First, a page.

2020: Why It’s Time For New Directions

The year is barely a week old and I’m already feeling I’m in catch up mode. I meant to share my 2020 plans well before now but it’s taken me until today to work out what exactly I want to focus on this year.

I’ve spent the last few days soul searching as well as reflecting on my experience over the last few years when I set specific goals for reading and blogging. And I’ve come to a few conclusions which are going to influence what I do this year.

The End of Challenges

The biggest decision is to stop doing reading challenges that involve making lists of titles to read. I love the process of creating the list but as soon as that’s done, and it’s time to actually read those chosen books, my interest in them completely fades away. Having a list to work through takes away the element of freedom.

Instead of being able to choose a book at random from my ‘owned but unread’ shelves or delve into something that caught my eye in the library, I’m ‘having’ to read one of the titles on my list. Just so that I can make some inroads into that challenge.

It’s why I’ve never completed a #20booksofsummer project. Even reducing the number to 15 this year didn’t work (though I came close). It’s also why it’s taken me longer than the target 5 years to get through the Classics Challenge and why, unbelievably, my Booker Prize project is unfinished seven years after it began.

Away With Lists

Lists are clearly not my thing. Neither are challenges that require me to read specific categories of books or numbers of books within a specified time period. Some of those I’ve been undertaking in recent years, like the Booker Prize project have been entirely self imposed. So I have only myself to blame for that!

There’s nothing wrong with the challenges themselves. Plenty of other bloggers and readers find them enjoyable and rewarding and, amazingly, have the ability to cope with several at the same time. It’s not the challenge that’s the issue; it’s me.

2020 will therefore be a year without challenges. I’ll finish the ones I’ve already started – I’ve come so far with most of them that it would be silly to stop now – but I won’t go looking for anything new. I want a year of relaxed, stress-free reading.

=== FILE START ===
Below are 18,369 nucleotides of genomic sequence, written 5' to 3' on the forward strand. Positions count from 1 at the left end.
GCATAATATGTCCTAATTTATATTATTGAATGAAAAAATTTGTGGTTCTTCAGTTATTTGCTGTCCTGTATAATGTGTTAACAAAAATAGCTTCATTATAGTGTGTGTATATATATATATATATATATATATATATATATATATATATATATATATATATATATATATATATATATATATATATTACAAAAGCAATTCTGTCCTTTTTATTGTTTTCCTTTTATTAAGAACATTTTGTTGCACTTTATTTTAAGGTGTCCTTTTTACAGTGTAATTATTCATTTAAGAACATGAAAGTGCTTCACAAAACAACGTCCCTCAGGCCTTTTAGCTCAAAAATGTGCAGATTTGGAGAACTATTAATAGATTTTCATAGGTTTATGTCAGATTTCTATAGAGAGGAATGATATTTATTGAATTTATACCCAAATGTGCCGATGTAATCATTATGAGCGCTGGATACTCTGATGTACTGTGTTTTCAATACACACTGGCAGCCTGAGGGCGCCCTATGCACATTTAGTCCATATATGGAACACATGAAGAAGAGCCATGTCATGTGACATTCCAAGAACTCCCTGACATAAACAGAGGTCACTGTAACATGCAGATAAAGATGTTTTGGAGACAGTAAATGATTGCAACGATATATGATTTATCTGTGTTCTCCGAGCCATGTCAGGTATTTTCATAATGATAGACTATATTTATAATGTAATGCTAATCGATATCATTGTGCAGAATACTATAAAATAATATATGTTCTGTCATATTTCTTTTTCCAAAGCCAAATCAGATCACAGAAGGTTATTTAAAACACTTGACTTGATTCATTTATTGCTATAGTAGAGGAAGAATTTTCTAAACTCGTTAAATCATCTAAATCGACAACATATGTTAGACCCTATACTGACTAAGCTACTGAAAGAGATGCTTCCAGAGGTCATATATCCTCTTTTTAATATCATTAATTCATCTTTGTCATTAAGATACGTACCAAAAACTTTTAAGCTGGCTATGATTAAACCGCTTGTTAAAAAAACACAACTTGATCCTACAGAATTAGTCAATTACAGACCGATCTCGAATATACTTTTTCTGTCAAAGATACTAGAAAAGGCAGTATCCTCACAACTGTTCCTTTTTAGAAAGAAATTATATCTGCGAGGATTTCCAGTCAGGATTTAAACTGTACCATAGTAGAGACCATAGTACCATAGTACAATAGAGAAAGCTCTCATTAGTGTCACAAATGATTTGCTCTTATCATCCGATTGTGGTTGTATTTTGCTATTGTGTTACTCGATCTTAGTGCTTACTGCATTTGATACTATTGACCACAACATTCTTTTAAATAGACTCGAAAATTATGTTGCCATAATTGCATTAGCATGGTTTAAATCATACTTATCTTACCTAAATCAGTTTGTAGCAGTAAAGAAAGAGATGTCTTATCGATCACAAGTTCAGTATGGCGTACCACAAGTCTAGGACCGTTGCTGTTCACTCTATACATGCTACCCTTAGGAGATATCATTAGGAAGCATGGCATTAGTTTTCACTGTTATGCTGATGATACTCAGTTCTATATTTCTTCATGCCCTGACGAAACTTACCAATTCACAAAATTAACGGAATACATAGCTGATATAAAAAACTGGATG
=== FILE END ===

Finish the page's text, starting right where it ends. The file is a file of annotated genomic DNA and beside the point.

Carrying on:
I’ve Started So I’ll Finish

Booker Prize Project: One more title to go and then I’ll have read (or attempted to read) every winner from 1969 to 2015. That’s 50 winners in total. Once I’ve read How Late It Was How Late by James Kelman, I’ll be done. I don’t regret having spent time with the Booker Prize but my interest in it as a literary prize has seriously waned in the last few years so I won’t be committing myself to reading any of the post 2015 winners.

Classics Club challenge: I embarked on this in November 2012. According to the ‘rules’ I was supposed to have read 50 books from my list by November 2017. Well, it’s now more than 2 years later and I still have three titles yet to go. I’m using the latest Classics Club spin to give me a nudge towards the finishing line. I still have books on my original list that I haven’t read. I might get to them over time or I might not.

World of Literature Project: Another self-imposed challenge to read books by authors from 50 different countries within 5 years. I’m two years over the target date with 9 countries still to go. No reason why I shouldn’t find those remaining countries before the year is over. I’m not abandoning my interest in reading translated fiction and fiction from around the world – just taking away the pressure of specific goals.

New Directions

The one aspect of challenges I do enjoy is the camaraderie and feeling of connection to other bloggers. I don’t want to lose that – the social element of blogging is by far the thing that keeps me going. Without it, blogging would be just a form of vanity publishing.

Instead of year long or multi year challenges I’m going to switch my focus to small events; the kind that last just for a week or a few months.. There are countless numbers of these around so I’m going to have to be selective otherwise I’ll end up in the same rabbit hole I’ve been in before via challenges.

I’ll be joining events if and only if they take my fancy and I can do them without a reading list in sight.

Reading Events On the Horizon

There are already a few events that are calling to me.

Japan Literature Challenge, hosted by dolcebellezza is now in its 13th incarnation. It involves just reading books by Japanese authors between January and end of March. It’s a good opportunity to revisit some of the authors whose books I already own.

Paula at Book Jotter will be hosting the Wales Readathon throughout March. This will be the second year for the event and of course I have to support anything which promotes literature from my home country.

Unfortunately that readathon coincides with Reading Ireland Month hosted by Cathy at 746books so I might have to limit myself to just one book from Ireland. I’ll at least feel that I’ll have joined in the buzz. That’s what is so great about these short events – you can just dip in like this without any obligations to do much more.

Finally, in April, Simon and Karen will be hosting the 1920 reading club; a week long celebration of fiction, non-fiction, poetry published 100 years ago.